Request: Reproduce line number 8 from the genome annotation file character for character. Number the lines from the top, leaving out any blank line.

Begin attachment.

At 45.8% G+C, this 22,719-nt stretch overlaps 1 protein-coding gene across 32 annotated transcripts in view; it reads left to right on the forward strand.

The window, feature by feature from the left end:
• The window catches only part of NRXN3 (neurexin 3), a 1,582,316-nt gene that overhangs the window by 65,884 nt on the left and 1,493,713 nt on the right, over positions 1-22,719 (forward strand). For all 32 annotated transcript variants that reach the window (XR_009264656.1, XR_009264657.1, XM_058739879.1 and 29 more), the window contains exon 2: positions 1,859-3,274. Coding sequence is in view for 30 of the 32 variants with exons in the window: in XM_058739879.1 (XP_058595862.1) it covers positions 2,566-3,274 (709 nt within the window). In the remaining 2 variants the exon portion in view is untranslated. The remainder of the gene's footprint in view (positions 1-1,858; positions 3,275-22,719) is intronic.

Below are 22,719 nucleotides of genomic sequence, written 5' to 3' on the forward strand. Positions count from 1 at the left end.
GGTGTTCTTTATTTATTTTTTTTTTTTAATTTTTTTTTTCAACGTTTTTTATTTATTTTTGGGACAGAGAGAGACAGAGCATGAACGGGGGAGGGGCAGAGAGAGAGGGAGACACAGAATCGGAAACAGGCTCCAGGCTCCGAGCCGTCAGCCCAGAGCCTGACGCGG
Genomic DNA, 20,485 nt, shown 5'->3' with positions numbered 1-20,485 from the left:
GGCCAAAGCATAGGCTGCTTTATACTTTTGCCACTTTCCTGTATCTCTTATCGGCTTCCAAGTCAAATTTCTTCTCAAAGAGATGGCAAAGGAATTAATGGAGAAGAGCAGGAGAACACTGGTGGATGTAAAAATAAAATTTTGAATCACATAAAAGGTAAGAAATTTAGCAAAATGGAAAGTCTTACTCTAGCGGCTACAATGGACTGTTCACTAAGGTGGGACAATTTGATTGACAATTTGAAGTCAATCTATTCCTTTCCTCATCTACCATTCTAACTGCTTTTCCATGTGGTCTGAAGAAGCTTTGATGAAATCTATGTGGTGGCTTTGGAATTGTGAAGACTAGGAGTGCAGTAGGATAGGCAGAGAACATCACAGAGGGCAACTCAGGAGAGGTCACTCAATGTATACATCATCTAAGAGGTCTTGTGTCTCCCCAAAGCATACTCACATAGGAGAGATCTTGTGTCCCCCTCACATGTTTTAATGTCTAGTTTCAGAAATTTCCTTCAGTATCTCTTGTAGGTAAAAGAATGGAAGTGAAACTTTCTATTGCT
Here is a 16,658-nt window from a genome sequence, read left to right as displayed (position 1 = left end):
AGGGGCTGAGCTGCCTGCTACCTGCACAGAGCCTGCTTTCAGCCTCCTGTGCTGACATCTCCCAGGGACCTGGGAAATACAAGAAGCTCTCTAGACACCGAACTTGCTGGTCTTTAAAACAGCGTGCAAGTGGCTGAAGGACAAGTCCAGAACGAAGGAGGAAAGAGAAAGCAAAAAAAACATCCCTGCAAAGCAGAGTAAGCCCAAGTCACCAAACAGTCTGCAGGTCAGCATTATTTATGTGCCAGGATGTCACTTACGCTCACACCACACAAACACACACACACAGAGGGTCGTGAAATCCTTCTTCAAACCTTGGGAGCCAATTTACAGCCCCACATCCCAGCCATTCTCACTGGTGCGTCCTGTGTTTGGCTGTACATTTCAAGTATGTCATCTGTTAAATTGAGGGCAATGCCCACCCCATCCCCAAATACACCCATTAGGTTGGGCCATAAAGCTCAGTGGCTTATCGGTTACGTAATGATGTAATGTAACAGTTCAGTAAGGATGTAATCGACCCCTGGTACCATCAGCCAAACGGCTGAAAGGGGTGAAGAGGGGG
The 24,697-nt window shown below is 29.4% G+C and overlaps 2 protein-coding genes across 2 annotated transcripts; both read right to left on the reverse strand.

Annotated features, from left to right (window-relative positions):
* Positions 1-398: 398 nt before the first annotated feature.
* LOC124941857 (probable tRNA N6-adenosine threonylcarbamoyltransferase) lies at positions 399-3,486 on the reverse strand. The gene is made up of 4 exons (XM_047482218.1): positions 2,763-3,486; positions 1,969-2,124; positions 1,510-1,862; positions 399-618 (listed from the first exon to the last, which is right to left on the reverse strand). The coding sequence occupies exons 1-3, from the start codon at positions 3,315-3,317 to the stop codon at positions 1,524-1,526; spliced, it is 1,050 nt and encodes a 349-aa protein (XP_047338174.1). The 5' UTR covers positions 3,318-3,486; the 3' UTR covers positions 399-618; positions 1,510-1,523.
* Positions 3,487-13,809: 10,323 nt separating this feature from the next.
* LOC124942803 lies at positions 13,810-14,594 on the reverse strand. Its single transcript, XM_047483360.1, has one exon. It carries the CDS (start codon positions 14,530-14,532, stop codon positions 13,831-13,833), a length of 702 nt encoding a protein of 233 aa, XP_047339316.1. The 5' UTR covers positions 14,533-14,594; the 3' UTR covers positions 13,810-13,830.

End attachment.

Here is a 16,658-nt window from a genome sequence, read left to right as displayed (position 1 = left end):